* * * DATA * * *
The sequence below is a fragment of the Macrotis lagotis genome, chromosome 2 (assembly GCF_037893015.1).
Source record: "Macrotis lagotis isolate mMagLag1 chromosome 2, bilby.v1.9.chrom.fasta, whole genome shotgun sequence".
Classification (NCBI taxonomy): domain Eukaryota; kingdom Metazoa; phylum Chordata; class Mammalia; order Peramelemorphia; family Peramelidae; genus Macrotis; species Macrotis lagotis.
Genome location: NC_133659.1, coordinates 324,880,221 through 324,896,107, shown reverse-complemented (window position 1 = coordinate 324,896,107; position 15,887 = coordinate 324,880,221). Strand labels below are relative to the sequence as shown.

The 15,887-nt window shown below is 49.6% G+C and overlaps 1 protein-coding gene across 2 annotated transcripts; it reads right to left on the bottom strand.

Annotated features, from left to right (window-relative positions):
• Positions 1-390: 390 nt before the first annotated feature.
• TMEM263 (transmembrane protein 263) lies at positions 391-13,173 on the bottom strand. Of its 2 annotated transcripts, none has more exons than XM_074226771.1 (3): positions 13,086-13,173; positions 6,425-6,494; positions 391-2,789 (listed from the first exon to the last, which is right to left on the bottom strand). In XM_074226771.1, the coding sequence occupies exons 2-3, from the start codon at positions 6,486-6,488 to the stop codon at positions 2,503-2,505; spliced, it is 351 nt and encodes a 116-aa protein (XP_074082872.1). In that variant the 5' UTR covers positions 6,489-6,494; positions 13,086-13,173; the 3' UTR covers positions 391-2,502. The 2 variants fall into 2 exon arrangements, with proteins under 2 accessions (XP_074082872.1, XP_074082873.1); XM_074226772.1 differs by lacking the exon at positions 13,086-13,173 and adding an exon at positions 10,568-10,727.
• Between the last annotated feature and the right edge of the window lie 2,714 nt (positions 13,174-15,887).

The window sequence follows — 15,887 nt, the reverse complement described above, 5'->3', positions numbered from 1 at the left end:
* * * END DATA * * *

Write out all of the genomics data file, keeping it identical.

The sequence below is a fragment of the Macrotis lagotis genome, chromosome 2 (assembly GCF_037893015.1).
Source record: "Macrotis lagotis isolate mMagLag1 chromosome 2, bilby.v1.9.chrom.fasta, whole genome shotgun sequence".
Classification (NCBI taxonomy): domain Eukaryota; kingdom Metazoa; phylum Chordata; class Mammalia; order Peramelemorphia; family Peramelidae; genus Macrotis; species Macrotis lagotis.
Genome location: NC_133659.1, coordinates 324,880,221 through 324,896,107, shown reverse-complemented (window position 1 = coordinate 324,896,107; position 15,887 = coordinate 324,880,221). Strand labels below are relative to the sequence as shown.

The 15,887-nt window shown below is 49.6% G+C and overlaps 1 protein-coding gene across 2 annotated transcripts; it reads right to left on the bottom strand.

Annotated features, from left to right (window-relative positions):
• Positions 1-390: 390 nt before the first annotated feature.
• TMEM263 (transmembrane protein 263) lies at positions 391-13,173 on the bottom strand. Of its 2 annotated transcripts, none has more exons than XM_074226771.1 (3): positions 13,086-13,173; positions 6,425-6,494; positions 391-2,789 (listed from the first exon to the last, which is right to left on the bottom strand). In XM_074226771.1, the coding sequence occupies exons 2-3, from the start codon at positions 6,486-6,488 to the stop codon at positions 2,503-2,505; spliced, it is 351 nt and encodes a 116-aa protein (XP_074082872.1). In that variant the 5' UTR covers positions 6,489-6,494; positions 13,086-13,173; the 3' UTR covers positions 391-2,502. The 2 variants fall into 2 exon arrangements, with proteins under 2 accessions (XP_074082872.1, XP_074082873.1); XM_074226772.1 differs by lacking the exon at positions 13,086-13,173 and adding an exon at positions 10,568-10,727.
• Between the last annotated feature and the right edge of the window lie 2,714 nt (positions 13,174-15,887).

The window sequence follows — 15,887 nt, the reverse complement described above, 5'->3', positions numbered from 1 at the left end: